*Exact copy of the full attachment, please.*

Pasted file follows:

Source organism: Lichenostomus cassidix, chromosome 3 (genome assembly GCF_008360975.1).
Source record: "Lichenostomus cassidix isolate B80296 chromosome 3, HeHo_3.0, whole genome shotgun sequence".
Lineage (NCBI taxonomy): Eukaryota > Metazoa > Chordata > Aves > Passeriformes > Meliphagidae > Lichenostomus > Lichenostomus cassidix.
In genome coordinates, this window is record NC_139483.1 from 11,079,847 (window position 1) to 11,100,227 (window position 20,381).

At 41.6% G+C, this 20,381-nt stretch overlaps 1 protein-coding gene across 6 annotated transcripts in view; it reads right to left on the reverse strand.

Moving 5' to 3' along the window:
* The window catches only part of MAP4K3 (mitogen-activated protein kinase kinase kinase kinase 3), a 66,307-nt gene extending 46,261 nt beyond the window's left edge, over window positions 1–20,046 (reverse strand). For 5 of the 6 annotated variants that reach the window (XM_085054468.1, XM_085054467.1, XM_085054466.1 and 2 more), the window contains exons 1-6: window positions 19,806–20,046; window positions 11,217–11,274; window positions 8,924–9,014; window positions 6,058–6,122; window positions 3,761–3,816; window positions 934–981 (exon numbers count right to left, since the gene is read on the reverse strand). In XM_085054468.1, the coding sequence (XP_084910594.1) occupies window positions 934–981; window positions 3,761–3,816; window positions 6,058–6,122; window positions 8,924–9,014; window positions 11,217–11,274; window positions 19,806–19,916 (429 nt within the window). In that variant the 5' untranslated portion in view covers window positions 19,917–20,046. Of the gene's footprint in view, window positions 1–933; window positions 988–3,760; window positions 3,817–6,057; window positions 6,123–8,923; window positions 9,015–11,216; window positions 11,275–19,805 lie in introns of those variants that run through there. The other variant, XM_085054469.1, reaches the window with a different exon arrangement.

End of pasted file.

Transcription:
Source organism: Lichenostomus cassidix, chromosome 3 (genome assembly GCF_008360975.1).
Source record: "Lichenostomus cassidix isolate B80296 chromosome 3, HeHo_3.0, whole genome shotgun sequence".
Lineage (NCBI taxonomy): Eukaryota > Metazoa > Chordata > Aves > Passeriformes > Meliphagidae > Lichenostomus > Lichenostomus cassidix.
In genome coordinates, this window is record NC_139483.1 from 11,079,847 (window position 1) to 11,100,227 (window position 20,381).

At 41.6% G+C, this 20,381-nt stretch overlaps 1 protein-coding gene across 6 annotated transcripts in view; it reads right to left on the reverse strand.

Moving 5' to 3' along the window:
* The window catches only part of MAP4K3 (mitogen-activated protein kinase kinase kinase kinase 3), a 66,307-nt gene extending 46,261 nt beyond the window's left edge, over window positions 1–20,046 (reverse strand). For 5 of the 6 annotated variants that reach the window (XM_085054468.1, XM_085054467.1, XM_085054466.1 and 2 more), the window contains exons 1-6: window positions 19,806–20,046; window positions 11,217–11,274; window positions 8,924–9,014; window positions 6,058–6,122; window positions 3,761–3,816; window positions 934–981 (exon numbers count right to left, since the gene is read on the reverse strand). In XM_085054468.1, the coding sequence (XP_084910594.1) occupies window positions 934–981; window positions 3,761–3,816; window positions 6,058–6,122; window positions 8,924–9,014; window positions 11,217–11,274; window positions 19,806–19,916 (429 nt within the window). In that variant the 5' untranslated portion in view covers window positions 19,917–20,046. Of the gene's footprint in view, window positions 1–933; window positions 988–3,760; window positions 3,817–6,057; window positions 6,123–8,923; window positions 9,015–11,216; window positions 11,275–19,805 lie in introns of those variants that run through there. The other variant, XM_085054469.1, reaches the window with a different exon arrangement.